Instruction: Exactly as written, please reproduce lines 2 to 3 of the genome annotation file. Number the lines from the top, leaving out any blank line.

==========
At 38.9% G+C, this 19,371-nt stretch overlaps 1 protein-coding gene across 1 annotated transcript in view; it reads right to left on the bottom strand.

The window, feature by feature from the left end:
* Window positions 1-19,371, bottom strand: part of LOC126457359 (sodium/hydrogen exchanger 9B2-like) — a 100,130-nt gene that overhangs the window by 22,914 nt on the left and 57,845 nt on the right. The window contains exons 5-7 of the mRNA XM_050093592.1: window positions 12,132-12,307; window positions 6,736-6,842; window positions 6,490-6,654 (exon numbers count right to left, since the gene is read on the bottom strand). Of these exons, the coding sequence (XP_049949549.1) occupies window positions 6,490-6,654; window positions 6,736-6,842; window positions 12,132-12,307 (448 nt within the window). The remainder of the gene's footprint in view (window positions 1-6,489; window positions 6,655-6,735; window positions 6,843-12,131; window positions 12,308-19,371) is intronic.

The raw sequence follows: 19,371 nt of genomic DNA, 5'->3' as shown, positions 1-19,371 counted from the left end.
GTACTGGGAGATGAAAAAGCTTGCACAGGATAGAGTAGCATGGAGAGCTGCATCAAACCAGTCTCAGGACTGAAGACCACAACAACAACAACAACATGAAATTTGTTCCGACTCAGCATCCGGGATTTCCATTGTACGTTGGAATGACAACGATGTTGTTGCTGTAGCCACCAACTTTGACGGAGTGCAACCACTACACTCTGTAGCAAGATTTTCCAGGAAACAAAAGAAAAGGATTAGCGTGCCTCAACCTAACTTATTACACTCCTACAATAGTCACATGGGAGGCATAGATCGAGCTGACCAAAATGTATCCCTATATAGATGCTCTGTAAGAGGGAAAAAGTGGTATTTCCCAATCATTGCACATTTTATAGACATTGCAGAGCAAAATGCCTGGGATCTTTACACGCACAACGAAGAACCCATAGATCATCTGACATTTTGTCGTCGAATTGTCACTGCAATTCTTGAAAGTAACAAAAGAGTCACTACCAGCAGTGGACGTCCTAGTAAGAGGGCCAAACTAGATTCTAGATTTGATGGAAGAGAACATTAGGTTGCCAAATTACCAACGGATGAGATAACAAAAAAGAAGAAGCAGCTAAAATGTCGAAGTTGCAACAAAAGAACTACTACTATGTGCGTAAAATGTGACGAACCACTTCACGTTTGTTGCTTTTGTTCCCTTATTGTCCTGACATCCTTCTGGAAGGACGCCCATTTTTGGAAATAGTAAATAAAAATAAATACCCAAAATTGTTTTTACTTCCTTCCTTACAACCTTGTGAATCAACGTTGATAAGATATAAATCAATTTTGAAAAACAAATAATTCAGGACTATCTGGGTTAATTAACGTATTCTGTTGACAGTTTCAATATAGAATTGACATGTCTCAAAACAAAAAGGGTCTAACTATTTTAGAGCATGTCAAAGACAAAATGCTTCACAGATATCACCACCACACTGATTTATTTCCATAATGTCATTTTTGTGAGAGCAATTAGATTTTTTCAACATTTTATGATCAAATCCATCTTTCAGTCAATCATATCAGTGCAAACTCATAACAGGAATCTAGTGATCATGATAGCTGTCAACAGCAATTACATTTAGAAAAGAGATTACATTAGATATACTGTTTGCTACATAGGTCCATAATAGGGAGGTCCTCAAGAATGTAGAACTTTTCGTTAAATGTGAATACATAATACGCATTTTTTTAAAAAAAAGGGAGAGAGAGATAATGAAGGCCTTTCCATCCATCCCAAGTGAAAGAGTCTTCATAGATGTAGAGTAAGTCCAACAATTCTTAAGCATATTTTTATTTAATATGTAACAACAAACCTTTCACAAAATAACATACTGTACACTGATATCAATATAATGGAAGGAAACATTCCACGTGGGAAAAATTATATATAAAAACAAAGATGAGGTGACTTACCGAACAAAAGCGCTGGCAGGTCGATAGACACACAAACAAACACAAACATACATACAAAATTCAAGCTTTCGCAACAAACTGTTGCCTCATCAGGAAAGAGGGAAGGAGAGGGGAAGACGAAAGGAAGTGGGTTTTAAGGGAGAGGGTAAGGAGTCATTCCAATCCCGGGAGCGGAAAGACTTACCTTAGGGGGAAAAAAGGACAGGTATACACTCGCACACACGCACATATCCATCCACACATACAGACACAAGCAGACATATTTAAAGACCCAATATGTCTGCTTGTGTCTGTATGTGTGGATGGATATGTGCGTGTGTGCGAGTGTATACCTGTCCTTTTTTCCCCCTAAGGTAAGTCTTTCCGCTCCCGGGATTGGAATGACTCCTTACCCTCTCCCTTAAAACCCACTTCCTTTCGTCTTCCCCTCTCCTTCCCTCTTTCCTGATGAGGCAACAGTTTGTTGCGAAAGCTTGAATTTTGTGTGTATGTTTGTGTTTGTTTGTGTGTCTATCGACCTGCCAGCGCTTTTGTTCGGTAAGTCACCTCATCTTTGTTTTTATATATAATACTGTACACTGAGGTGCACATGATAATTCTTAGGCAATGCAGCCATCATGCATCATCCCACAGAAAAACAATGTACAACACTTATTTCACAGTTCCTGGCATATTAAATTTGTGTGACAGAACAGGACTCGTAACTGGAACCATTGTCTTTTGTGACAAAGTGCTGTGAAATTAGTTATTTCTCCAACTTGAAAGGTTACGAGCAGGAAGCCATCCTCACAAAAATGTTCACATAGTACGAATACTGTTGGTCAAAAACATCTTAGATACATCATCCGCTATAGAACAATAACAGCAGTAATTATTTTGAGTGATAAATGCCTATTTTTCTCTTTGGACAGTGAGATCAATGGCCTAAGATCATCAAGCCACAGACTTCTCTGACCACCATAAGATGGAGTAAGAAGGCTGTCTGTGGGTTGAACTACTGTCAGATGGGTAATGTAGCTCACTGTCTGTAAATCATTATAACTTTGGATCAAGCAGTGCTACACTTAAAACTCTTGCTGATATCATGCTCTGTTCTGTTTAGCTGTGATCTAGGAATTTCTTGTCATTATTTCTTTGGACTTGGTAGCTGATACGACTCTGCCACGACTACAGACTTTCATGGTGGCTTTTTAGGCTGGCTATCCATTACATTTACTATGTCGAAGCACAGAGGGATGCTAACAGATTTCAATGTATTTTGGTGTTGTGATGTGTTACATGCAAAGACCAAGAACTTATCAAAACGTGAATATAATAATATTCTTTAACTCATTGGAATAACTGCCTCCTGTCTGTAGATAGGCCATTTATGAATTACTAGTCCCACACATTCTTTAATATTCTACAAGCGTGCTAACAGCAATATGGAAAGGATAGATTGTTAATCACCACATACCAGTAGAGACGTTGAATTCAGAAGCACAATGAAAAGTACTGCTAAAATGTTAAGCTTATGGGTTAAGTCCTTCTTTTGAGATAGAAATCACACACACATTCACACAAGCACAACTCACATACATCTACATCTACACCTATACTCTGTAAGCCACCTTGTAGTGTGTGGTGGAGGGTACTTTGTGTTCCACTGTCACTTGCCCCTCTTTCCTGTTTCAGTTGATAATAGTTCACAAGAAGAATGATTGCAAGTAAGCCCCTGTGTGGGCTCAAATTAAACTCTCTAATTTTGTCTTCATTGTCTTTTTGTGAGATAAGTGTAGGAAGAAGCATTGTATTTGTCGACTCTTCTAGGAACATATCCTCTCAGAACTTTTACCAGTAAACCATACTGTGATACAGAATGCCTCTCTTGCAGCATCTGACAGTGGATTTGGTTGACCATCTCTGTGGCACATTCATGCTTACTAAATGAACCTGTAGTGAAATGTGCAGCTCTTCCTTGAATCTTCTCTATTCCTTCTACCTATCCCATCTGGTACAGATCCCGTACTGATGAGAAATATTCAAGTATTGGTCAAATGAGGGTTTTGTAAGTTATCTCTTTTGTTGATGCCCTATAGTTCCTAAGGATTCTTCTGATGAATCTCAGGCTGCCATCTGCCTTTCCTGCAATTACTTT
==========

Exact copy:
The window, feature by feature from the left end:
* Window positions 1-19,371, bottom strand: part of LOC126457359 (sodium/hydrogen exchanger 9B2-like) — a 100,130-nt gene that overhangs the window by 22,914 nt on the left and 57,845 nt on the right. The window contains exons 5-7 of the mRNA XM_050093592.1: window positions 12,132-12,307; window positions 6,736-6,842; window positions 6,490-6,654 (exon numbers count right to left, since the gene is read on the bottom strand). Of these exons, the coding sequence (XP_049949549.1) occupies window positions 6,490-6,654; window positions 6,736-6,842; window positions 12,132-12,307 (448 nt within the window). The remainder of the gene's footprint in view (window positions 1-6,489; window positions 6,655-6,735; window positions 6,843-12,131; window positions 12,308-19,371) is intronic.